The boy took a deep breath and sighed with relief. Then the man took a few steps closer.

The well dressed man was now VERY close to the boy. His shoulders were squared directly at the boy’s side and he was looking straight at the boy. He did not touch the boy this time, but it seemed almost dangerous to the boy to try to ignore him now. The boy reached in his pocket and started nervously feeling his granola bar. He then turned slowly and removed both of his earbuds this time and saw that the man looked almost frightened and stepped back, as if he was pushed away by the boy’s gaze. A silence fell between the two as if it were a physical divide, one that they each welcomed and feared to remove. It was only then that the boy realized that, like a spider, this weirdo creep was more afraid of him than he of the man.

“Are…” The man started “are you listening to Pink Floyd?” He finally managed. The boy looked back at him with suspicion and answered a simple and curt “yes”. He wasn’t.

“That line, ‘the sun is the same in a relative way but you’re older’? Er, uh no, I meant the line ‘ten years have got behind you, no one told you when to run, you missed the starting gun’? That one, the one that goes like that, well… It’s true” the man babbled at the boy.

The fear between them had waned, but it was only replaced with an awkwardness that was burdensome. The man continued and stuttered out “I-I was your age when I first heard that line, it was an old song even when I was young, do you understand? I was your age and now… now I’m going in for an interview for a job that is meaningless and I see no way out of it. Everyday I realize that more and more that my life has no meaning and I don’t know what to do with myself! And what’s more, do you know the Irony of it?” The boy shook his head in response.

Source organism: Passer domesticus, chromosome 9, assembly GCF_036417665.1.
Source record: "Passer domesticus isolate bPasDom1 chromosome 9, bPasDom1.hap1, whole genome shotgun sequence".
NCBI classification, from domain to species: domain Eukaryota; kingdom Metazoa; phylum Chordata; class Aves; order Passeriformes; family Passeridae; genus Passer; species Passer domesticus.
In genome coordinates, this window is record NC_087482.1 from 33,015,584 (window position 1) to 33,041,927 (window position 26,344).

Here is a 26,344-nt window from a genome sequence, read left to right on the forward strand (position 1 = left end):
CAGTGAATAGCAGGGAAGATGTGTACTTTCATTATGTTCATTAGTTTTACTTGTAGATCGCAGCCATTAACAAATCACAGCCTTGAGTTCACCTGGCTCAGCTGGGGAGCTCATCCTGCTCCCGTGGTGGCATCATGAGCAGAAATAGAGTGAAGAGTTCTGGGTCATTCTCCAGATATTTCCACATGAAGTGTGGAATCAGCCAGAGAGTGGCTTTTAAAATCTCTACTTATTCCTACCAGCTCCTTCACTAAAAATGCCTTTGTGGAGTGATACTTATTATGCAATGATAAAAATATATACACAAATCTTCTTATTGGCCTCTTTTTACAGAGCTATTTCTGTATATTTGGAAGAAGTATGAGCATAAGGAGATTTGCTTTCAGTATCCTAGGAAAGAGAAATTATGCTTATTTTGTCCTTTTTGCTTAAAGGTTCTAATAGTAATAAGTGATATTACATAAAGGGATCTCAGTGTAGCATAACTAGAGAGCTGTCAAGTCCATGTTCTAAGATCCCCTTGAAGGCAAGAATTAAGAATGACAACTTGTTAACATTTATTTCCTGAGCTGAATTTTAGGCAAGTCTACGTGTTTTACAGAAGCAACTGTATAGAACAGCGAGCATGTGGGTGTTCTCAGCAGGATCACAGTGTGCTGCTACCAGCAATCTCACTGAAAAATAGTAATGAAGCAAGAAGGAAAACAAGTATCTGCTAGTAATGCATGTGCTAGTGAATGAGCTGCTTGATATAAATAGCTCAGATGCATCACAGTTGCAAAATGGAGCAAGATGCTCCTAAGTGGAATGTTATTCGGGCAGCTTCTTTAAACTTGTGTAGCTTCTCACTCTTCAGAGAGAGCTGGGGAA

“The irony is that someone DID tell me when to run, someone warned me about not hearing ‘the starting gun’ and it was that song. Pink Floyd had warned me all of those years ago and I ignored it!” There was a sense of desperation in his voice now “I must’ve heard that song hundreds of times since and it never lit a fire under my ass to change anything. Don’t. Be. Me. Don’t grow up to be me. I wish someone told me that, but I’m telling you, I’m telling you now, this is the starting gun”.

The bus had finally arrived.

“Do something with your life” the man pleaded.

“Cool” said the boy.

The boy let the man get on the bus first. The man sat up front, the boy went to the very back. Neither of them looked at each other the entire ride.

The boy ate his granola bar.

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Rev. Fitz
Michael Fitzgerald (Rev. Fitz) is a writer, illustrator, and amateur Electrical Engineer who lives in Seattle.